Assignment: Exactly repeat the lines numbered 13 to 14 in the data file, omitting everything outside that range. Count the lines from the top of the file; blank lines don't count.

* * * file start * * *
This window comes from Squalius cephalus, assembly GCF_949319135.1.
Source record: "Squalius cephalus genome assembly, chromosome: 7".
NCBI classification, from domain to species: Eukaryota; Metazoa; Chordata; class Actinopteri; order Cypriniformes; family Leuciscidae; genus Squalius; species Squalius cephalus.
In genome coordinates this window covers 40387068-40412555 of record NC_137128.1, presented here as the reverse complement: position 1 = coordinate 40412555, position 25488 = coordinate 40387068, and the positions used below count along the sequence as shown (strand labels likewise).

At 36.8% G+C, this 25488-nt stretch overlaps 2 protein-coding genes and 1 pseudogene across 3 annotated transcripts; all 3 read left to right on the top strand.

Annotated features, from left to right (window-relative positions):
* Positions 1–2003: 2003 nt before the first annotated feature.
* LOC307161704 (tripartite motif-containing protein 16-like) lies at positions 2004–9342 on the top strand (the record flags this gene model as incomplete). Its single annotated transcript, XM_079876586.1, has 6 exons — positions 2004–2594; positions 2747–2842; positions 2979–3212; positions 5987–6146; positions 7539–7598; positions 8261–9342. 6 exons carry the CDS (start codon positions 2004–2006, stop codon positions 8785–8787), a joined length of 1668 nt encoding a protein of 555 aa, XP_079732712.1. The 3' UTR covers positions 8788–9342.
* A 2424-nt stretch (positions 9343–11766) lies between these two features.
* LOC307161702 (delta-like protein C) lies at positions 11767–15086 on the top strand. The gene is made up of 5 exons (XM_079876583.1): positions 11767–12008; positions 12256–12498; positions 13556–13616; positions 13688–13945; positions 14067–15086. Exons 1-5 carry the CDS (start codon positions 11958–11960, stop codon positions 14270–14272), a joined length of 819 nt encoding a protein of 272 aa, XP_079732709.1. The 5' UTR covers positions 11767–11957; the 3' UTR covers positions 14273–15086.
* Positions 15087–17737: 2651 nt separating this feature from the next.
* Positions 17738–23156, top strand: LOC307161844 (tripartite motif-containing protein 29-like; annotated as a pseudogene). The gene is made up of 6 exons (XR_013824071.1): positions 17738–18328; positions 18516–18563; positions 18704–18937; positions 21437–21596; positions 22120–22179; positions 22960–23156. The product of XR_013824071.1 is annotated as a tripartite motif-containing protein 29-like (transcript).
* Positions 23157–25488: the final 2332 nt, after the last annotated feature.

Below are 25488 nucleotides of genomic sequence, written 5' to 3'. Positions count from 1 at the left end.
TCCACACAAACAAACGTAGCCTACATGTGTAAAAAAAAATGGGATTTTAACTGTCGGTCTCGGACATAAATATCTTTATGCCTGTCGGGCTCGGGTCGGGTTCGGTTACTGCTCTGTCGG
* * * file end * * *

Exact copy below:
* Positions 23157–25488: the final 2332 nt, after the last annotated feature.

Below are 25488 nucleotides of genomic sequence, written 5' to 3'. Positions count from 1 at the left end.